As ubiquitous as they might be now, in the 1970s, few things were more mysterious and unknown than the “personal computer.” For years, these shadowy, ever-shrinking machines had been touted as the next revolution in the American home, although few people had a sense of how they might actually work. In April 1977, that changed with the launch of the Apple II, one of the first affordable, mass-produced PCs in history. Here was a machine small enough to fit in the home and intuitive enough to use without a programming degree. Still, the advertising challenge—how to convince people to shell out for a product no home had ever needed before—was daunting. The best answer was the simplest one: Make it seem like they've always been there.

Apple

Apple ads offered straightforward, striking imagery, emphasizing clarity rather than elaborate claims on behalf of its wares—an approach it maintains to this day. In this full-page spread, a husband and wife enjoy their normal daily routine in the kitchen, with the husband tapping away on his Apple II. Forget the numerous wires and cables that would be tangling up the floor, or the limited household applications of such a device. This was the first time a computer could look seamless in the home, and that was what Apple, and each of its competitors, wanted.

Today, Apple makes a habit of stripping its advertising of everything but the most essential details to let the product speak for itself. In 1977, there was still much that needed explaining. The Apple II “home” ad came with a facing page describing, in detail, all of its technical specs and practical programs. Here was a machine that could teach your children spelling and arithmetic, “paint” dazzling displays using color graphics, and balance your checkbook. And unlike any machine before it, the Apple II wasn't a “kit”—a computer the customer had to assemble herself from purchased parts. Here was a machine you could set up in moments, even if the ad’s opening lines might sound like a daunting amount of work to the iPhone generation: “Clear the kitchen table. Bring in the color TV. Plug in your new Apple II, and connect any standard cassette recorder. Now you're ready for an evening of discovery.”

The idea of clearing off the kitchen table had strangely recurred in the computer market for years prior. At the start of the ‘70s, Honeywell marketed an item called the “Kitchen Computer,” a desk-sized recipe book that would supposedly make the housewife’s job easier. This regressive piece of advertising marked a curious landmark (published in the Neiman Marcus catalog, it was the first piece of personal-computer marketing in history), but the Kitchen Computer (retailing for $10,000) was essentially vaporware—a product that was announced, but never made. You would have needed to take a programming course to even figure out how to use the thing, and none were ever sold, but Honeywell was making a primitive effort at trying to understand how its product could figure into everyday lives of Americans.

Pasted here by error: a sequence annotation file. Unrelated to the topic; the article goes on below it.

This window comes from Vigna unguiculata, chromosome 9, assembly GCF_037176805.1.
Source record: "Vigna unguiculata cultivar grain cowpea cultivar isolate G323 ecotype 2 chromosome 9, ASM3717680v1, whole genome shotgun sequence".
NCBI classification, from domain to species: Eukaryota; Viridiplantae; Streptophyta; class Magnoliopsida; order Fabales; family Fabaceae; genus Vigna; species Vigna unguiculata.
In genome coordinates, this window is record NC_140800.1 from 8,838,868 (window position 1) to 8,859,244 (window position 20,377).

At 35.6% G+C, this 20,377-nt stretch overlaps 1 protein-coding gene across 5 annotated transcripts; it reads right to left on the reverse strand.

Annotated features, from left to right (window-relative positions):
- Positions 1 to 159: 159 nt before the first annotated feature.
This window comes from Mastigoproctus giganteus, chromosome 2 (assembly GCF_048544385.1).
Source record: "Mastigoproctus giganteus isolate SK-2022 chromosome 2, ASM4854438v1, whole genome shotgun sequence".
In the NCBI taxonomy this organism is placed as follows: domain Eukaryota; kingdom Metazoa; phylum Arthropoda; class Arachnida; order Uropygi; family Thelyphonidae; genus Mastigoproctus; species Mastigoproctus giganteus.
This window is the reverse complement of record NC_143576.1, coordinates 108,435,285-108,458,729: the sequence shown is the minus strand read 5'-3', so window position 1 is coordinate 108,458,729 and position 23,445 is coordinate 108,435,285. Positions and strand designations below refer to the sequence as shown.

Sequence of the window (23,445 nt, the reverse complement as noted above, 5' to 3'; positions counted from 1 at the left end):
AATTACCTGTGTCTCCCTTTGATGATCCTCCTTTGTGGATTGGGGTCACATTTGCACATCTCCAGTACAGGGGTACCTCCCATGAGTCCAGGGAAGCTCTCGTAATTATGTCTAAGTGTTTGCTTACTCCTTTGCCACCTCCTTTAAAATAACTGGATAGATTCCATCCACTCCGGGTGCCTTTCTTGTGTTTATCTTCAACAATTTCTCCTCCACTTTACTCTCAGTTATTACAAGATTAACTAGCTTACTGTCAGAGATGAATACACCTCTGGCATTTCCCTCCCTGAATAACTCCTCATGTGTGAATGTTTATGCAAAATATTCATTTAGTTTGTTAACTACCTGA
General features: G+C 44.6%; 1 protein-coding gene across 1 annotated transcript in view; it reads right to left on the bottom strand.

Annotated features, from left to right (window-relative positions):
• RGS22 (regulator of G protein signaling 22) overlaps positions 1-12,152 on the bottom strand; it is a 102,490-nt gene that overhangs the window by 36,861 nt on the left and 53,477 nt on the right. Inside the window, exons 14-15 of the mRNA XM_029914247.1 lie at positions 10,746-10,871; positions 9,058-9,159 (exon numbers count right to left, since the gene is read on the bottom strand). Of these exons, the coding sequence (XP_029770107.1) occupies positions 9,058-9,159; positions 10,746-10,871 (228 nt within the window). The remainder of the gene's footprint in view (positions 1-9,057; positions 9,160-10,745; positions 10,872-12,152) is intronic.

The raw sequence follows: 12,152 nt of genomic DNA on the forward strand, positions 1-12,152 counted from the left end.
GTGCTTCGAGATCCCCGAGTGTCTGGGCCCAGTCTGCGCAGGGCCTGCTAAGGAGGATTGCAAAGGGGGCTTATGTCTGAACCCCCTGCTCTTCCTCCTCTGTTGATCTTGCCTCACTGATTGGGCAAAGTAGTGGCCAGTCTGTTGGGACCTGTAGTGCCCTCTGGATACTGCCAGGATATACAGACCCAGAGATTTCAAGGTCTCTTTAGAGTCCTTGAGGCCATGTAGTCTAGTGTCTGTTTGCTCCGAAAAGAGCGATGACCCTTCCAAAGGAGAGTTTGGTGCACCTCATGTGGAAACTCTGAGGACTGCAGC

Honeywell

When Byte Magazine witnessed the Apple II in action before its launch, the publisher Carl Helmers wrote that it might be the first official “appliance computer”—a computer you could buy off the shelf, bring home, and plug in without much fuss. While PCs largely remained a luxury item, his prediction proved correct. Roughly 48,000 personal computers were sold worldwide in 1977; more than triple that amount shipped the next year. Companies rushed to an old trick: recruiting celebrities to endorse their products—the beloved science-fiction author Isaac Asimov became the face of Radio Shack, while Bill Cosby dubbed Texas Instruments’ Home Computer “the one” to buy. But while every home computer ad bragged about technical specs and affordability in big blocks of text, Apple more quickly understood that it was selling a way of life. This was something also grasped by its biggest competitor: IBM, the first giant in the American computer industry.

IBM didn’t officially enter the “personal” market until 1981, when it jump-started sales with the introduction of its much-copied IBM PC. But in the late ‘70s, it made the same strides toward emphasis on small size and ease of use, advertising its IBM 5100 (a predecessor to the PC) as the “first portable computer.” A 1977 TV commercial featured a real-estate manager, a farmer, and an insurance salesman, all of whom praised the machine as offering major relief on the job, and how easily it sat on a desk. “It weighs about 50 pounds,” the voice-over brags. If you still didn’t get the picture, a magazine ad made it simpler, with an image of someone holding it in his hands, as if carrying a box of files.

It would, in fact, take another generation before the home computer became much more than a hobbyist’s toy. Apple and IBM would lead the revolution, but not before the market weathered a 1983 video game bust that turned the public against buying such fancy toys. When prices came down, and programs became more practical, the idea of an Apple on the kitchen table became less and less fanciful. Apple’s innovations in the advertising sphere never lost their boldness, but through today the core aim remains the same: convincing the consumer that there’s a practical application for its latest high-end product. Just watch the TV advertisements for the Apple Watch, derided by some tech critics as useless and inconvenient. Out and about? Exercising? Planning meetings at work? Talking to friends? Taking a picture? The watch is always seamlessly involved. Selling technology can’t only hinge on bragging about specs. Now, as it was in 1977, it’s about convincing the consumers that there’s a computer-sized hole in their lives that they never noticed before.